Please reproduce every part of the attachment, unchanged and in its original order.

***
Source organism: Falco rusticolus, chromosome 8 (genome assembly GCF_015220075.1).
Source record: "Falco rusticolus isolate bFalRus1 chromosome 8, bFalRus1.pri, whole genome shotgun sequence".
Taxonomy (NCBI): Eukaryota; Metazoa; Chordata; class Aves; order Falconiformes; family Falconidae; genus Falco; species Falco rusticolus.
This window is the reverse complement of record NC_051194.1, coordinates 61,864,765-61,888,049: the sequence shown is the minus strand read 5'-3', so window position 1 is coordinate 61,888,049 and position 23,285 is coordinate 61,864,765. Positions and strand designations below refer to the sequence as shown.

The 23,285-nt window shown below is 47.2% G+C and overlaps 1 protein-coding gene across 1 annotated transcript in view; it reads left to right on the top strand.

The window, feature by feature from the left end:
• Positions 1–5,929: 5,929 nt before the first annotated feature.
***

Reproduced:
Source organism: Falco rusticolus, chromosome 8 (genome assembly GCF_015220075.1).
Source record: "Falco rusticolus isolate bFalRus1 chromosome 8, bFalRus1.pri, whole genome shotgun sequence".
Taxonomy (NCBI): Eukaryota; Metazoa; Chordata; class Aves; order Falconiformes; family Falconidae; genus Falco; species Falco rusticolus.
This window is the reverse complement of record NC_051194.1, coordinates 61,864,765-61,888,049: the sequence shown is the minus strand read 5'-3', so window position 1 is coordinate 61,888,049 and position 23,285 is coordinate 61,864,765. Positions and strand designations below refer to the sequence as shown.

The 23,285-nt window shown below is 47.2% G+C and overlaps 1 protein-coding gene across 1 annotated transcript in view; it reads left to right on the top strand.

The window, feature by feature from the left end:
• Positions 1–5,929: 5,929 nt before the first annotated feature.